We've come a long way, but not nearly far enough

I was working in a maternity hospital when the X case happened. It was an extraordinary time. We were delivering babies, sterilising women, removing wombs, treating reproductive cancers, managing miscarriages and looking after women: only women. Most of the staff, midwives and doctors were women. All of the professors, consultants and managers were men. The elephant in the room was the X case, and nobody was actually talking about that. You’d think, in a hospital where pregnancy, contraception, sterilisation and reproduction were the only order of the day, that we might have talked about the X case. There was nothing else that anyone else around the country was talking about. There wasn’t a single other item of interest on the news. And yet in a year in which I worked in a large maternity hospital where we worked on nothing but pregnancies, we never mentioned it.

The professors and consultants were involved, however, and one or two of them became very passionate anti-choice activists. But the vast majority of doctors and midwives felt very differently.

Although we never, ever discussed the politics of what was happening to women in Ireland, to our patients, and our potential patients, it did affect us. In the year of the X case, there were two women in the maternity hospital where I worked who had required mid-term abortions because of a pregnancy that was endangering their lives. Nothing to do with suicide: they were becoming ill because of their pregnancy. And yet, the small number of doctors who were anti-choice activists made hay of their belief that it would never happen - that a woman in Ireland would never need (because of the magnificent maternity services, you understand) an abortion due to illness in pregnancy.

After the X case, the results of three referenda were a huge relief to most doctors. The most important change was the Information Act, which for the first time offered a doctor the legal right to discuss an abortion with a patient, and to provide information about travelling overseas. Before this act, doctors were genuinely afraid that a patient who purported to be requiring information on abortion might be a journalist who’d been set up to ‘frame’ the doctor, exposing him or her in the press as a baby-killer. There was extraordinary mistrust. Only the Stasi or the Taliban could have thought up a situation whereby doctors aren’t allowed to talk to women about their health needs. And yet, that was the way it was. During all those years of the 1980s, the Irish Family Planning Association, the Marie Stopes and the Well Woman Clinics were very brave and a huge support to women whose doctors were afraid to help them.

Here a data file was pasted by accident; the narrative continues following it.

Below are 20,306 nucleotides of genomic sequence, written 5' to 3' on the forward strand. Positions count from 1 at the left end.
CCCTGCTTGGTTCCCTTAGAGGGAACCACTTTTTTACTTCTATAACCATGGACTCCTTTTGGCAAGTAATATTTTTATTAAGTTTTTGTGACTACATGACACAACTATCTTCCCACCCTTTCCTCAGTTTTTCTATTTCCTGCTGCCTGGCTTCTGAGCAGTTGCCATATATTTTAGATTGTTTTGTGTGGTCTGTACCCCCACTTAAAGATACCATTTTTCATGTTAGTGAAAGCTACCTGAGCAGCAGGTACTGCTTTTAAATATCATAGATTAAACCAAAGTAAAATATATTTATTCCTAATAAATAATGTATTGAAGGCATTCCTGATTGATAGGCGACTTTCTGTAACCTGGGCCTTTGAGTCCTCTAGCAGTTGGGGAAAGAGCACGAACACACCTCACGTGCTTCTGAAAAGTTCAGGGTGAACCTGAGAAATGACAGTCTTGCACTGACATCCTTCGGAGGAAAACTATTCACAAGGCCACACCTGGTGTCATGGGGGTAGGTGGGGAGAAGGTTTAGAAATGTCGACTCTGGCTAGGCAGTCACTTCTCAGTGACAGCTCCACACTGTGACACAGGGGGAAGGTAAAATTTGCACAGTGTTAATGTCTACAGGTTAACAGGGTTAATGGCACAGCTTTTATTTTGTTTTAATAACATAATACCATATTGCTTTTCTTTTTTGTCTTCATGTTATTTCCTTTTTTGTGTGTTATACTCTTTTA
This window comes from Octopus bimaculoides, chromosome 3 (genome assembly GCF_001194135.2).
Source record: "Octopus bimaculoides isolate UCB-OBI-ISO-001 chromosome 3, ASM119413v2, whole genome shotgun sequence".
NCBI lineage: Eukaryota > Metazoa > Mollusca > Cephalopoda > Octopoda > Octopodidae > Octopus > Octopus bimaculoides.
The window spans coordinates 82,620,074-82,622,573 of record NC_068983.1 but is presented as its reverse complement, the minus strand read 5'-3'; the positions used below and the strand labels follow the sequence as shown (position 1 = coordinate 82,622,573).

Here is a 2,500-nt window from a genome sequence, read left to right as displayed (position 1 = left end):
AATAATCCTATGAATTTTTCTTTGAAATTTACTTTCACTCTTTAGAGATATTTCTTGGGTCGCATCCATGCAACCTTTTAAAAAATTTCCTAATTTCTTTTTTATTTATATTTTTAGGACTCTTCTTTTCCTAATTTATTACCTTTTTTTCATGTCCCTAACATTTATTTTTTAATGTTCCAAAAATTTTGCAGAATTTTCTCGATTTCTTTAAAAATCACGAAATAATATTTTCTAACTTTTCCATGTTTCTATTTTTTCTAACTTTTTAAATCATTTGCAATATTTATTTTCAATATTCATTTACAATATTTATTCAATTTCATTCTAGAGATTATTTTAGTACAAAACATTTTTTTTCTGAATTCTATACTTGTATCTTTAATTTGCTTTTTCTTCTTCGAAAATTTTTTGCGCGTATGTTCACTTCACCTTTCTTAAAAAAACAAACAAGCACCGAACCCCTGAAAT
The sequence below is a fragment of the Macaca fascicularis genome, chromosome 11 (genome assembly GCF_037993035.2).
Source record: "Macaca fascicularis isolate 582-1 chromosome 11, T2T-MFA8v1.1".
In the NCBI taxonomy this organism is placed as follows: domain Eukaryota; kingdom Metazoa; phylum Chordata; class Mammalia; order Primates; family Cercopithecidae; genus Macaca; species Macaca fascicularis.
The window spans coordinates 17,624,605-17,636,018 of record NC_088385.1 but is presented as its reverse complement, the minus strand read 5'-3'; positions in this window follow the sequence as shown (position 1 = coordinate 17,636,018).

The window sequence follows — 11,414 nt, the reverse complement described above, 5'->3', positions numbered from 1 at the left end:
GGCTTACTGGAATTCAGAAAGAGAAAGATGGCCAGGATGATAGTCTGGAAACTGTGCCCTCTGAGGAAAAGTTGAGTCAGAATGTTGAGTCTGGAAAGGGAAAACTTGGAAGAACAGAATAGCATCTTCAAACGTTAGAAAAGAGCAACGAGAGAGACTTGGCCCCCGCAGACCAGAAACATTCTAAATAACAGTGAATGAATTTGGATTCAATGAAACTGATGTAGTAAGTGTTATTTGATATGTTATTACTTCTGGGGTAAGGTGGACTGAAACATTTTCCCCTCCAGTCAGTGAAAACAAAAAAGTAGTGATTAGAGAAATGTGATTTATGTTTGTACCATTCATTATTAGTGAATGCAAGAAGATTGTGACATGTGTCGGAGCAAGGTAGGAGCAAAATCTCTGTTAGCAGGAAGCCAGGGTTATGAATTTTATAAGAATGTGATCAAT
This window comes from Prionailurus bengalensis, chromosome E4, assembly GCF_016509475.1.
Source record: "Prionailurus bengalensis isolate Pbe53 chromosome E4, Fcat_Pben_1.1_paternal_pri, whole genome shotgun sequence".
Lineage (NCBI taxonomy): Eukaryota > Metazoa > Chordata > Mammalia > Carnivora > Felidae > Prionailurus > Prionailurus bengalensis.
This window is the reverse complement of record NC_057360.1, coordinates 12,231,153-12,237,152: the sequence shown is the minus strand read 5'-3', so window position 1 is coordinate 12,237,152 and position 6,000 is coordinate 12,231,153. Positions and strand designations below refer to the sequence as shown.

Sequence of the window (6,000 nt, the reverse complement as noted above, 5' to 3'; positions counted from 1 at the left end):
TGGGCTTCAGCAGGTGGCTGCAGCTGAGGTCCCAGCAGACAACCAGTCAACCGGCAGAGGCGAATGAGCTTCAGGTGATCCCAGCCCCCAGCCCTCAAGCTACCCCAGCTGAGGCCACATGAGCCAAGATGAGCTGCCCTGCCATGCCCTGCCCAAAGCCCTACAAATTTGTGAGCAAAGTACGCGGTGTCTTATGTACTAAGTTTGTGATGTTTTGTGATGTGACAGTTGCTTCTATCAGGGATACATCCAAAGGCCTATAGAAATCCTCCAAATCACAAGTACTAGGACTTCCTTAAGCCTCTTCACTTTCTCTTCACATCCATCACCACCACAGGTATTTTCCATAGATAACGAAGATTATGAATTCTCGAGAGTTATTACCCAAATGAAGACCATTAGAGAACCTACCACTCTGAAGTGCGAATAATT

After the Information Act, many doctors felt that they were sick of being silenced and sick of being forbidden to look after their patients properly. By the time Micheál Martin had proposed another referendum, this time trying to undo the work of the last three, pro-choice doctors were prepared to become active. Around this time, Dr Rebecca Gomperts and the Women On Waves project came to Ireland. This made an enormous difference to the confidence of Irish doctors. The members of Women On Waves are extremely courageous women, and they generated great respect amongst doctors in Ireland. We quickly realised that their radical tactics were correct: if doctors and midwives are the most radical activists on the question of abortion, then we can give courage to those who are not medically qualified, and make them seem more ‘moderate’.

After the government lost that referendum, many things changed. Micheál Martin set up the Crisis Pregnancy Agency, which encouraged women to seek out full information on abortion, and which provides a network of recommended counselling services, which they called Positive Options. Doctors For Choice lobbied the Irish Medical Council, which changed its ethical guidelines on abortion, so that it is no longer professional misconduct to assist a woman in an abortion. Obviously, elective abortion remains illegal in Ireland, and this is still a huge barrier to doctors and to patients. It costs a lot to travel overseas. And the emotional costs are enormous when travelling is added to the emotional burden of early pregnancy loss. The other problem that remains for doctors, albeit a technical one, is that there is no ‘legal’ protection for a doctor who terminates a pregnancy in the case of illness. Although the X case provided constitutional precedent, many obstetricians feel afraid that the terminations that they do for medical reasons could be open to legal challenge. In the meantime, women are turning to the internet. Increasingly I find that women don’t come to their GP looking for information anymore - they go online.

Abortion pills can be bought online and are being imported, although Irish customs do confiscate many. The abortion rate, the rate of women travelling to England who have Irish addresses, was down in 2010 for the ninth year in a row. I suspect that two factors are mostly responsible. The ‘morning after pill’ got a license shortly after the last referendum and this gave confidence to many more doctors to prescribe it, and gave confidence to women to seek it. It’s now over the counter, and it has prevented thousands of unwanted pregnancies. And abortion pills are being bought over the internet.

Women and technology have bypassed the stranglehold of the law, the police and the church, but not in the most ideal way. It is a great shame that an Irish woman who needs an abortion is sitting down at a computer to book her treatment from a stranger over the internet, rather than consulting with her family doctor and local midwife and having her abortion locally. This is well below ideal medical care. But for now, it is a long way from having a passport confiscated at the age of 14, because of a rape. {jathumbnailoff}

Image top: mag3737.